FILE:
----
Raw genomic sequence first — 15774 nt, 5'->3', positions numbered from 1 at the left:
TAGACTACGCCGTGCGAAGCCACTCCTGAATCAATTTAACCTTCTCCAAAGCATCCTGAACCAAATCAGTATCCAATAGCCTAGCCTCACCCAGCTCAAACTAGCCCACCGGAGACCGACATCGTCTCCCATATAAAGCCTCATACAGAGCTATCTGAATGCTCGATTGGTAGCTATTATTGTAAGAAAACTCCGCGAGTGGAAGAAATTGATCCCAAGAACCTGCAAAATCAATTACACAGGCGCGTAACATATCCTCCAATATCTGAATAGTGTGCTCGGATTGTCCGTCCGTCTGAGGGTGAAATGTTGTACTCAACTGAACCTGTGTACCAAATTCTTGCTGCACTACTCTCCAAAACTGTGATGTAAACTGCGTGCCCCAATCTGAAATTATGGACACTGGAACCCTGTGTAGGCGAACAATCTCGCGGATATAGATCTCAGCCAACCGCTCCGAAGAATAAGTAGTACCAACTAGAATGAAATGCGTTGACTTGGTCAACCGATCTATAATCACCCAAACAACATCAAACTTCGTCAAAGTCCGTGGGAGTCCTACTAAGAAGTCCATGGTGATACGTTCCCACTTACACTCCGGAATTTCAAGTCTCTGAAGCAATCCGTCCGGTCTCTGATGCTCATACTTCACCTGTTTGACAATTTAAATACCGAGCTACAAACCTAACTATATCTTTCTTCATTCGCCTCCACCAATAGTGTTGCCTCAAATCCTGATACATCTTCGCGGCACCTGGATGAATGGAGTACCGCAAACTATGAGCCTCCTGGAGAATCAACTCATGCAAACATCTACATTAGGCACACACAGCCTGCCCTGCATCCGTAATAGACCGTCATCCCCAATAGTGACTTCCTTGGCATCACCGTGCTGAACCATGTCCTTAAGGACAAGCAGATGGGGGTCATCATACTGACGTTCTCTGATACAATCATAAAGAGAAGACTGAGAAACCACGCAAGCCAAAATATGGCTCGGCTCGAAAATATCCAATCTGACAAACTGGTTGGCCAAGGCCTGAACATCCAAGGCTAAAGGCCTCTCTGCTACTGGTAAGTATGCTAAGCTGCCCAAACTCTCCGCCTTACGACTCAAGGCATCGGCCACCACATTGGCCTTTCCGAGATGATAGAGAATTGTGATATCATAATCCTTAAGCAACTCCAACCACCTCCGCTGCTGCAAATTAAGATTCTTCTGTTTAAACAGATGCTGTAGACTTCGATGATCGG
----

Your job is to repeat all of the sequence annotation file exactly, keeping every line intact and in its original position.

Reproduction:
Raw genomic sequence first — 15774 nt, 5'->3', positions numbered from 1 at the left:
TAGACTACGCCGTGCGAAGCCACTCCTGAATCAATTTAACCTTCTCCAAAGCATCCTGAACCAAATCAGTATCCAATAGCCTAGCCTCACCCAGCTCAAACTAGCCCACCGGAGACCGACATCGTCTCCCATATAAAGCCTCATACAGAGCTATCTGAATGCTCGATTGGTAGCTATTATTGTAAGAAAACTCCGCGAGTGGAAGAAATTGATCCCAAGAACCTGCAAAATCAATTACACAGGCGCGTAACATATCCTCCAATATCTGAATAGTGTGCTCGGATTGTCCGTCCGTCTGAGGGTGAAATGTTGTACTCAACTGAACCTGTGTACCAAATTCTTGCTGCACTACTCTCCAAAACTGTGATGTAAACTGCGTGCCCCAATCTGAAATTATGGACACTGGAACCCTGTGTAGGCGAACAATCTCGCGGATATAGATCTCAGCCAACCGCTCCGAAGAATAAGTAGTACCAACTAGAATGAAATGCGTTGACTTGGTCAACCGATCTATAATCACCCAAACAACATCAAACTTCGTCAAAGTCCGTGGGAGTCCTACTAAGAAGTCCATGGTGATACGTTCCCACTTACACTCCGGAATTTCAAGTCTCTGAAGCAATCCGTCCGGTCTCTGATGCTCATACTTCACCTGTTTGACAATTTAAATACCGAGCTACAAACCTAACTATATCTTTCTTCATTCGCCTCCACCAATAGTGTTGCCTCAAATCCTGATACATCTTCGCGGCACCTGGATGAATGGAGTACCGCAAACTATGAGCCTCCTGGAGAATCAACTCATGCAAACATCTACATTAGGCACACACAGCCTGCCCTGCATCCGTAATAGACCGTCATCCCCAATAGTGACTTCCTTGGCATCACCGTGCTGAACCATGTCCTTAAGGACAAGCAGATGGGGGTCATCATACTGACGTTCTCTGATACAATCATAAAGAGAAGACTGAGAAACCACGCAAGCCAAAATATGGCTCGGCTCGAAAATATCCAATCTGACAAACTGGTTGGCCAAGGCCTGAACATCCAAGGCTAAAGGCCTCTCTGCTACTGGTAAGTATGCTAAGCTGCCCAAACTCTCCGCCTTACGACTCAAGGCATCGGCCACCACATTGGCCTTTCCGAGATGATAGAGAATTGTGATATCATAATCCTTAAGCAACTCCAACCACCTCCGCTGCTGCAAATTAAGATTCTTCTGTTTAAACAGATGCTGTAGACTTCGATGATCGG